Guard, coach, team president, league executive—Rod Thorn has held as many NBA jobs as a man can without putting on a bear costume and dunking off a trampoline. However, while his latest incarnation as president-general manager-miracle worker for the Nets earned him votes from 19 respondents for executive of the year, many fans remember Thorn only as the NBA's executive vice president of basketball operations, a position he held from 1986 to 2000. "I get recognized all the time on the train home because of that," says Thorn, who lives in suburban Rye, N.Y. "People say, 'You're the a——— who suspended so-and-so,' because we got the Knicks a bunch of times."
These days New York fans have a different reason to detest Thorn: They have to crane their necks to look up at his team in the standings. Defying all expectations—SI, for one, picked New Jersey to finish 12th in the East—the Nets have an Eastern Conference-leading 32-15 record at the All-Star break. On Feb. 4, after blowing out the team with the NBA's best record, Sacramento, 117-83, Kings forward Chris Webber called New Jersey's point guard Jason Kidd one of the league's two untradable players, along with Shaquille O'Neal. Told of the comment the next day, the 60-year-old Thorn smiled and shook his head. "That's amazing," he said in his West Virginia drawl of his prized off-season acquisition, which cost him Stephon Marbury. "You can make a case that both teams got what they needed. "
Thorn is very polite, but so far it is clear that the Nets got a whole bunch more of what they needed than Phoenix did. As much of an impact as the Kidd deal has had, though—and it's hard to overstate its significance—it was only the most dramatic part of Thorn's extensive rebuilding plan. When he took over in New Jersey, in June 2000, the team was a disjointed, prideless, snakebit mess. After identifying rebounding, defense and team chemistry as the Nets' major shortcomings, Thorn has hired a coach who believes in discipline and an up-tempo offense ( Byron Scott), dealt the team's most selfish player (Marbury) for the league's foremost chemist ( Kidd), signed an emerging young center as a free agent (26-year-old Todd MacCulloch), used the No. 1 draft pick in 2000 to land the team's leading scorer (forward Kenyon Martin) and traded down in the '01 draft to build his bench, picking up sixth man Richard Jefferson and center Jason Collins.
In a basketball market rife with second-guessers, Thorn's moves have drawn only praise. "I know we're not supposed to compliment the Nets," says Knicks president and general manager Scott Layden, "but he's done quite a job."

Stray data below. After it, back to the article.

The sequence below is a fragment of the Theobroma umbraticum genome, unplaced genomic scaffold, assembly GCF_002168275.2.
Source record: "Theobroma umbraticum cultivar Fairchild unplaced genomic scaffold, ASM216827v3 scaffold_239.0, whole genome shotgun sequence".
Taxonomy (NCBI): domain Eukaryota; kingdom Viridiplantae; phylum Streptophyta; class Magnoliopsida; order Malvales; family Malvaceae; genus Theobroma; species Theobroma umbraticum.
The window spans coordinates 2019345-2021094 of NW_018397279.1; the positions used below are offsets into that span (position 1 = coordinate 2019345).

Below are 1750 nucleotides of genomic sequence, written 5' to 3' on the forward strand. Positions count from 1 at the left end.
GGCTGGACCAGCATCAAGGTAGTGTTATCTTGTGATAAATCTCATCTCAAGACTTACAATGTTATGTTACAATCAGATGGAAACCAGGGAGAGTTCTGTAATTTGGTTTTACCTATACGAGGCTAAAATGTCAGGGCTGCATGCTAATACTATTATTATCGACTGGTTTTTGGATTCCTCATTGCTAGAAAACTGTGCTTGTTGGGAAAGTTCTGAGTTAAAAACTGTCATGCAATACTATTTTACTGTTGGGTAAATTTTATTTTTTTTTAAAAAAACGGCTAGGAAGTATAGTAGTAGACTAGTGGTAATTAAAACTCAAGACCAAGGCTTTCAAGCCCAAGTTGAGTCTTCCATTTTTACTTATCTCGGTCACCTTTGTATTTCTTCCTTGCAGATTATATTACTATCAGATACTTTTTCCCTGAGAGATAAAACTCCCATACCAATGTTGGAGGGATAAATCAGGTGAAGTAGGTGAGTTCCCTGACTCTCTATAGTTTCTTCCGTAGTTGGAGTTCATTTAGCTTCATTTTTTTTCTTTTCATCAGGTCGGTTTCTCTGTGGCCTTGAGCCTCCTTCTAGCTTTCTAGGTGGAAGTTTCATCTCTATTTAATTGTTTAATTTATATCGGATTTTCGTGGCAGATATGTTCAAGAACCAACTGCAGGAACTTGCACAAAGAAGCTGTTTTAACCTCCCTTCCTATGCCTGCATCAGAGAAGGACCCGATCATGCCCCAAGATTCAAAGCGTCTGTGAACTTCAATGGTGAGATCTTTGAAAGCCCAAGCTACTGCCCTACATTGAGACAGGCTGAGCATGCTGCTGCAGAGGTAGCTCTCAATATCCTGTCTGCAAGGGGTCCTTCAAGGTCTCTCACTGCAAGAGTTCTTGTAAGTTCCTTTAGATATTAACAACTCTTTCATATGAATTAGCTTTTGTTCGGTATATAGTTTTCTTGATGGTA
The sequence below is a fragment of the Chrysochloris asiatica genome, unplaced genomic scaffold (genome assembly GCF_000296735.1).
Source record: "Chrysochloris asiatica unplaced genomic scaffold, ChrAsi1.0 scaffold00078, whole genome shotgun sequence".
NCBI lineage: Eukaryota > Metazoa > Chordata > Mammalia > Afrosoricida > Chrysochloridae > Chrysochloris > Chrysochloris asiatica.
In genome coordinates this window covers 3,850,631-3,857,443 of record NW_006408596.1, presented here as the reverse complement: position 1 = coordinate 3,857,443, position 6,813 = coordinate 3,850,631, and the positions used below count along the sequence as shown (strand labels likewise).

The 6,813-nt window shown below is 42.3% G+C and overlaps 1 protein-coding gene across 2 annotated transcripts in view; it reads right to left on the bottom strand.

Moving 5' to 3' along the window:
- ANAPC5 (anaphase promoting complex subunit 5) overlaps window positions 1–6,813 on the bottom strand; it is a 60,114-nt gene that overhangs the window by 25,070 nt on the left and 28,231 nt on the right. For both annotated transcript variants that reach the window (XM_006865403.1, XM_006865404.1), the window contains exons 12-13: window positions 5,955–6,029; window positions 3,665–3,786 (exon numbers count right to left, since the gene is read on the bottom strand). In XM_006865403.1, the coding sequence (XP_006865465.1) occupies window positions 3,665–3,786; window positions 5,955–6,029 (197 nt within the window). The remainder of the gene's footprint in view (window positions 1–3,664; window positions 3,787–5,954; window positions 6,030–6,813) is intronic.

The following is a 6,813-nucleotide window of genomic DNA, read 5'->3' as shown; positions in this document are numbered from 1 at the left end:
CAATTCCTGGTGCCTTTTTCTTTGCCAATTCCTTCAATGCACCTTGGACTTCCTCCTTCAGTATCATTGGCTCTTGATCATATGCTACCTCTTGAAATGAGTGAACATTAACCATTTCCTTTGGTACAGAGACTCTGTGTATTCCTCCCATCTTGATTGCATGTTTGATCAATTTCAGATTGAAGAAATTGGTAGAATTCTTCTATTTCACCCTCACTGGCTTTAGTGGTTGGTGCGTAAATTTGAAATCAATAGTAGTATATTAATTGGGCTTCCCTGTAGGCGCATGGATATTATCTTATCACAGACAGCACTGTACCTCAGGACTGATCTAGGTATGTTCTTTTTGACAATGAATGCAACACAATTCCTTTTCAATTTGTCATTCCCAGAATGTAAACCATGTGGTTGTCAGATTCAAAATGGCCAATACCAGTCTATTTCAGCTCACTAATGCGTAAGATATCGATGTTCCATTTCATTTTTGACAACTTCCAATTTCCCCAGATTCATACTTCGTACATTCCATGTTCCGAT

Thorn prefers to share the kudos, heaping praise on Scott and Kidd, crediting the return of oft-injured guard Kerry Kittles and saying he's been merely "fortunate to be in the right place at the right time." His track record suggests otherwise. After all, before he was recognized as the A——— Who Suspends Knicks, Thorn was known as the Man Who Drafted Michael Jordan, which he did as G.M. of the Bulls in 1984.
Now, if he can only get fans to recognize him by his latest unofficial title: the Guy Who Resurrected the Nets.
What or whom should the NBA get rid of to improve its image?
Answers ranged from tattoos to the media to guaranteed contracts. The most common response was bad officiating, which was on three ballots. Receiving not a vote, on the other hand, was the referees' primary critic, that chest-pounding, milk-shake-serving scourge of the league office, Mavericks owner Mark Cuban.
While no sweeping conclusions should be drawn from this, it is increasingly clear that Cuban's is not a lone voice in the wilderness. Two seasons ago five players and coaches were fined some $60,000 for ripping refs. In 2000-01 there were 26 critics, who were fined a total of $600,000. Through the All-Star break, those numbers were 12 and $605,000 (although $500,000 of that came from Cuban). He has hired a research firm to log every call made by every official in every game this season to show the enormous differences in the way they blow their whistles (chart). Cuban believes such inconsistency among refs—even veteran ones—breeds confusion among players and damages the product. He is also convinced that one man, supervisor of officials Ed Rush, cannot effectively manage 59 refs, and that the league needs an outside agency to monitor its officiating system.
The NBA, which also logs every call, says that its system works and that some discrepancy in the frequency of calls by officials is to be expected. Deputy commissioner Russ Granik agrees that certain discrepancies are now too great but says that Rush's staff (which includes three deputies) along with Stu Jackson, the league's senior vice president of basketball operations, constantly review calls with the refs. "The goal is not to get every official blowing the whistle the same way," says Granik. "It's to get everybody within a range so they're performing properly. By and large, we think that's happening."